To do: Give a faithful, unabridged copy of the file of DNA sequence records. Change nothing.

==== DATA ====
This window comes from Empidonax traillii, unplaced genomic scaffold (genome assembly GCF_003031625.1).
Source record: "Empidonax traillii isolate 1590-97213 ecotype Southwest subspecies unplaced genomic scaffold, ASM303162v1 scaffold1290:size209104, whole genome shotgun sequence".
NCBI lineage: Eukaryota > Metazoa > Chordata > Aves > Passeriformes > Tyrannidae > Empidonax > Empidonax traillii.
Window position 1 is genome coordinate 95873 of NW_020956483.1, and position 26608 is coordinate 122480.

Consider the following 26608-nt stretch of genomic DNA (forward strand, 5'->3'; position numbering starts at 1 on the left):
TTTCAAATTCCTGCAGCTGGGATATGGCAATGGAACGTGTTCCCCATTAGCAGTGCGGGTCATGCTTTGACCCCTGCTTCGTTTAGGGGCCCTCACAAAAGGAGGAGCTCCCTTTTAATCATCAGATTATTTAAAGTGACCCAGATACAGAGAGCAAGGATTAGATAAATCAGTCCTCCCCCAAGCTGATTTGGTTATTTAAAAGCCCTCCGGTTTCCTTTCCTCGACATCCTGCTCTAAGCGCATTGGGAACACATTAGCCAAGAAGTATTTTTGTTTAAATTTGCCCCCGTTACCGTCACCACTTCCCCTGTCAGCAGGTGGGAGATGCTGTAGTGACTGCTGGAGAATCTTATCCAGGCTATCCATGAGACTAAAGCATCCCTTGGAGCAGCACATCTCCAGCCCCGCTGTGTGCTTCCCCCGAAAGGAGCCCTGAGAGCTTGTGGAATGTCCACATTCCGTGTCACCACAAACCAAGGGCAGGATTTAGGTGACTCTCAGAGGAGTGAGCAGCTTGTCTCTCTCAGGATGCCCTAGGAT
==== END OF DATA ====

This window comes from Empidonax traillii, unplaced genomic scaffold (genome assembly GCF_003031625.1).
Source record: "Empidonax traillii isolate 1590-97213 ecotype Southwest subspecies unplaced genomic scaffold, ASM303162v1 scaffold1290:size209104, whole genome shotgun sequence".
NCBI lineage: Eukaryota > Metazoa > Chordata > Aves > Passeriformes > Tyrannidae > Empidonax > Empidonax traillii.
Window position 1 is genome coordinate 95873 of NW_020956483.1, and position 26608 is coordinate 122480.

Consider the following 26608-nt stretch of genomic DNA (forward strand, 5'->3'; position numbering starts at 1 on the left):
TTTCAAATTCCTGCAGCTGGGATATGGCAATGGAACGTGTTCCCCATTAGCAGTGCGGGTCATGCTTTGACCCCTGCTTCGTTTAGGGGCCCTCACAAAAGGAGGAGCTCCCTTTTAATCATCAGATTATTTAAAGTGACCCAGATACAGAGAGCAAGGATTAGATAAATCAGTCCTCCCCCAAGCTGATTTGGTTATTTAAAAGCCCTCCGGTTTCCTTTCCTCGACATCCTGCTCTAAGCGCATTGGGAACACATTAGCCAAGAAGTATTTTTGTTTAAATTTGCCCCCGTTACCGTCACCACTTCCCCTGTCAGCAGGTGGGAGATGCTGTAGTGACTGCTGGAGAATCTTATCCAGGCTATCCATGAGACTAAAGCATCCCTTGGAGCAGCACATCTCCAGCCCCGCTGTGTGCTTCCCCCGAAAGGAGCCCTGAGAGCTTGTGGAATGTCCACATTCCGTGTCACCACAAACCAAGGGCAGGATTTAGGTGACTCTCAGAGGAGTGAGCAGCTTGTCTCTCTCAGGATGCCCTAGGAT